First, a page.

Deconstructing "The Berkeley Way"
Workshop Examines Our Love-Hate Relationship with the Campus and its Culture
By D. Lyn Hunter, Public Affairs
It's invisible but omnipresent. Most know it exists but few can actually define it. Newcomers are perplexed by it. Confronting it head on can be dangerous.
The name of this nebulous creature? It's known on campus as "The Berkeley Way" -- an unwritten code of conduct that governs how people go about their business.
Ask any number of long-time employees to describe it, and you may hear such adjectives as bureaucratic, ineffcient, hierarchical and inequitable.
Though these remarks sound disparaging, many of these same people say they are proud to work here and laud the campus as creative, diverse and brimming with intelligent and talented people.
This love-hate relationship says a lot about the complex culture at Berkeley. The values that make working here a rewarding experience are often the same ones that lead to frustration.
While most muddle through this dichotomy to get their work done, few understand why the phenomena exists.
But comprehending this culture is crucial if the campus wants to successfully adapt to the rapid change taking place all around, says Ellie Schindelman, a senior employee development specialist with the Human Resources office.
"In order to adapt to changes at Berkeley, like BFS and other reorganizations, we need to recognize the characteristics of our culture and use that information to make change efforts successful," she said. "Their are also strengths in our culture, and we should use them to our advantage."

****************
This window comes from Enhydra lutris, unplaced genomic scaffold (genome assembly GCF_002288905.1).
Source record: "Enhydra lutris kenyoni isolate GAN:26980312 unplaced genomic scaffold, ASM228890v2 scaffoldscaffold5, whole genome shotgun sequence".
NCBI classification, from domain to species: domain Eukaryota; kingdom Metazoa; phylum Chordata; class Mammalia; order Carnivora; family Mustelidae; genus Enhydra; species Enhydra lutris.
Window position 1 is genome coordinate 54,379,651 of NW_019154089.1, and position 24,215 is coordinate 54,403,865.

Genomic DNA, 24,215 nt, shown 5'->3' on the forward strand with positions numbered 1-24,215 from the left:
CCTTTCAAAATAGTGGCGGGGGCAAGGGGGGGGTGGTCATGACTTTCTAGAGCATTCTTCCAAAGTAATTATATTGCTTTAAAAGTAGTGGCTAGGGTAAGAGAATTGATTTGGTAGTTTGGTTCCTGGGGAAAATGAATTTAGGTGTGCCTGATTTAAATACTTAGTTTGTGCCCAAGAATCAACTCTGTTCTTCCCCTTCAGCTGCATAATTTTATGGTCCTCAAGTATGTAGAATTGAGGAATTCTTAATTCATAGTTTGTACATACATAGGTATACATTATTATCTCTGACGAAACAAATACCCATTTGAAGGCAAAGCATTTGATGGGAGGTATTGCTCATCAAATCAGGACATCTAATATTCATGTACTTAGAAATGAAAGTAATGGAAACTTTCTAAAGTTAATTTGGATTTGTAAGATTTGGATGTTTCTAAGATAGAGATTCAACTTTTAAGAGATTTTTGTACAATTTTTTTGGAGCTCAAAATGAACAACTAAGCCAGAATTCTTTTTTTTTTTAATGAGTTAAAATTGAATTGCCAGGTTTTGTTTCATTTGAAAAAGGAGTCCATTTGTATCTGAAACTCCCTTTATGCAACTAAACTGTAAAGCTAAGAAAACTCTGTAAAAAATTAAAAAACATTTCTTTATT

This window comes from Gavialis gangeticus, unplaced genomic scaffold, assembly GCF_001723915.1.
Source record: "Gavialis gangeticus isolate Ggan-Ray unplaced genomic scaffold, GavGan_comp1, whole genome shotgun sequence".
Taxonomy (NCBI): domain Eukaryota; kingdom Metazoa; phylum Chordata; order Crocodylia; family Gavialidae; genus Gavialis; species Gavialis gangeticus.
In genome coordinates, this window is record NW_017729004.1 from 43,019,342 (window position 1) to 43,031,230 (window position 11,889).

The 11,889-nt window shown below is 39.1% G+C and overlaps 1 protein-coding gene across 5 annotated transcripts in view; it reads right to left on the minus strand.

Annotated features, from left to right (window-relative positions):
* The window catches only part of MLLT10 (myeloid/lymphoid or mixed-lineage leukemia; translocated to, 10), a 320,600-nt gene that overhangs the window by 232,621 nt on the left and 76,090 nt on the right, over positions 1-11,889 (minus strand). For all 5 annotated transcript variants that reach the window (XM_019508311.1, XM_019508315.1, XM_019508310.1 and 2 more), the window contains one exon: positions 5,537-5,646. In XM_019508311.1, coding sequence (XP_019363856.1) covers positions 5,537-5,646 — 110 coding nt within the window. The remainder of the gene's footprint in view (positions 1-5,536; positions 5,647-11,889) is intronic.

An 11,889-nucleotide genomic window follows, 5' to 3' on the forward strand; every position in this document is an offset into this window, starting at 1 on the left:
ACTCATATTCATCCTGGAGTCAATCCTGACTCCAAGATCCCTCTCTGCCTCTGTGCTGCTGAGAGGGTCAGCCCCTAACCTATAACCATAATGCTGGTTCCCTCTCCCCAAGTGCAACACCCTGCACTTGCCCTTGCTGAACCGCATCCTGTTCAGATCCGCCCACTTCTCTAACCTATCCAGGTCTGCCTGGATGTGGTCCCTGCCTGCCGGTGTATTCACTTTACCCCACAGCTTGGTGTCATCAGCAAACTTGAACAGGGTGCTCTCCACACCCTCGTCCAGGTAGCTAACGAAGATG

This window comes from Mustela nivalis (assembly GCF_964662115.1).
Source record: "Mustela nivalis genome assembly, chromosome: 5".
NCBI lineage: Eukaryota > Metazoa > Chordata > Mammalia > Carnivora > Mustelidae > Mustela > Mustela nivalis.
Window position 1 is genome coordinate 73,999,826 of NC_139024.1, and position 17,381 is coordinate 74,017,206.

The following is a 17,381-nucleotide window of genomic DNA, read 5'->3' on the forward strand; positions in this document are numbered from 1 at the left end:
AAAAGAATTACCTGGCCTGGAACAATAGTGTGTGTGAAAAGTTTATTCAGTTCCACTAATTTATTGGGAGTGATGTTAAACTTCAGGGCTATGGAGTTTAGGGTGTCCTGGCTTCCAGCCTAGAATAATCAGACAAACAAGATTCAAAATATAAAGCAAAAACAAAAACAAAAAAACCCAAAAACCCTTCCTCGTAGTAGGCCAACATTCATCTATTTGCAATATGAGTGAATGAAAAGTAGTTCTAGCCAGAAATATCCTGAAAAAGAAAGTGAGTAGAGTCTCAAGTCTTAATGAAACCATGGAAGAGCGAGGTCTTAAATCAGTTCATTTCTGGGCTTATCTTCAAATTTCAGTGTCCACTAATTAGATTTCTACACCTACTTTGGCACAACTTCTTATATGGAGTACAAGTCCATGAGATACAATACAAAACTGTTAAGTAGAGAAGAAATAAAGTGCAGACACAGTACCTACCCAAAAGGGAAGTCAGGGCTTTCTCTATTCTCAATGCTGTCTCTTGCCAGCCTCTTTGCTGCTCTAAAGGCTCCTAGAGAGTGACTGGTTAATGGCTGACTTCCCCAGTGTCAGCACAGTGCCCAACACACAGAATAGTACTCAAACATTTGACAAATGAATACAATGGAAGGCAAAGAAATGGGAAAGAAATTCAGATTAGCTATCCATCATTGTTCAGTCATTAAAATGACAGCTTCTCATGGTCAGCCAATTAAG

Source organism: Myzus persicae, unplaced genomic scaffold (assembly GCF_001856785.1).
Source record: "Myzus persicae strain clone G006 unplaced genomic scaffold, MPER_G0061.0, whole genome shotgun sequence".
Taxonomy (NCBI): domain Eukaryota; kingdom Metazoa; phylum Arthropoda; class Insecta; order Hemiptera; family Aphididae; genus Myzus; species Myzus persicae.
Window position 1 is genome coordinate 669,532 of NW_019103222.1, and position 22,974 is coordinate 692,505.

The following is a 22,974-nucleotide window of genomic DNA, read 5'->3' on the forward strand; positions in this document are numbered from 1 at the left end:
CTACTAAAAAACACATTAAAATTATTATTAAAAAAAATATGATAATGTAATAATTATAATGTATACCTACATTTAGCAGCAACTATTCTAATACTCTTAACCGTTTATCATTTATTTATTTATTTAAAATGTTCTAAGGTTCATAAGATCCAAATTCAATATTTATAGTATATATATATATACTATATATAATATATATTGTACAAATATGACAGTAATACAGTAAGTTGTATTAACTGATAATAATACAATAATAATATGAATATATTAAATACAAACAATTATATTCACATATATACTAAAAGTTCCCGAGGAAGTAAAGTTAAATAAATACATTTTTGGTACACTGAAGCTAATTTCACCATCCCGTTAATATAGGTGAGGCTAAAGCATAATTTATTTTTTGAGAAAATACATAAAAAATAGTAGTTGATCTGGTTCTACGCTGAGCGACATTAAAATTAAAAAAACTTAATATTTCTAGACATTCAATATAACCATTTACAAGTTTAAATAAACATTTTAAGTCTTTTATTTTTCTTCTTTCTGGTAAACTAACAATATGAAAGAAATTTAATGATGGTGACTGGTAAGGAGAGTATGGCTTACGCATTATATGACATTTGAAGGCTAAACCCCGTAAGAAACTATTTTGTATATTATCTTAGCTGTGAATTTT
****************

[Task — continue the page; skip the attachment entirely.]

To shed light on Berkeley's organizational culture, Schindelman created a workshop to help employees better understand "The Berkeley Way" and provide tools to help effect change in their own work environments.
Through exercises, discussions and presentations by administrators and faculty, workshop participants gain valuable insights into Berkeley's culture, such as:
While these systems are deeply embedded in Berkeley's culture, change is possible, Schindelman said.
"It's easy to say we don't like something about where we work and feel like we can't do anything about it," said Schindelman. "But everyone can get involved in trying to influence culture, even if only in small ways."
Planning celebrations and other community-building events; increasing communication through newsletters, e-mail forums and meetings; clarifying the mission of your department and encouraging employee training and development are some ways to impact office culture.
Schindelman's workshop is one of several cultural-change efforts currently under way on campus.
The chancellor has implemented the Center for Organizational Effectiveness, or COrE, to help departments streamline decision making and reduce bureaucracy.
Sandra Haire, assistant vice chancellor for human resources, is taking a close look at her operations to find ways to improve customer service, expand communication and streamline the applicant process. Other units, such as Undergraduate Affairs and the Library, are also in the process of examining their culture and leading change efforts.
Christina Maslach, incoming chairwoman of the academic senate, said faculty-staff relationships will be one of the top issues during her tenure. This commitment dovetails with a recently-released systemwide report on fostering positive faculty-staff partnerships.
While Schindelman is encouraged by these developments, she cautions that culture change is a slow process and takes a long-term effort.
"We need to celebrate the changes we make along the way," she said, "and encourage ourselves to keep up the good work."
The next workshop series on organizational culture, sponsored by the Employee Development and Training office, will be offered in fall 2000. Additional resources can be found at (hrweb.berkeley.edu/hrclass.htm).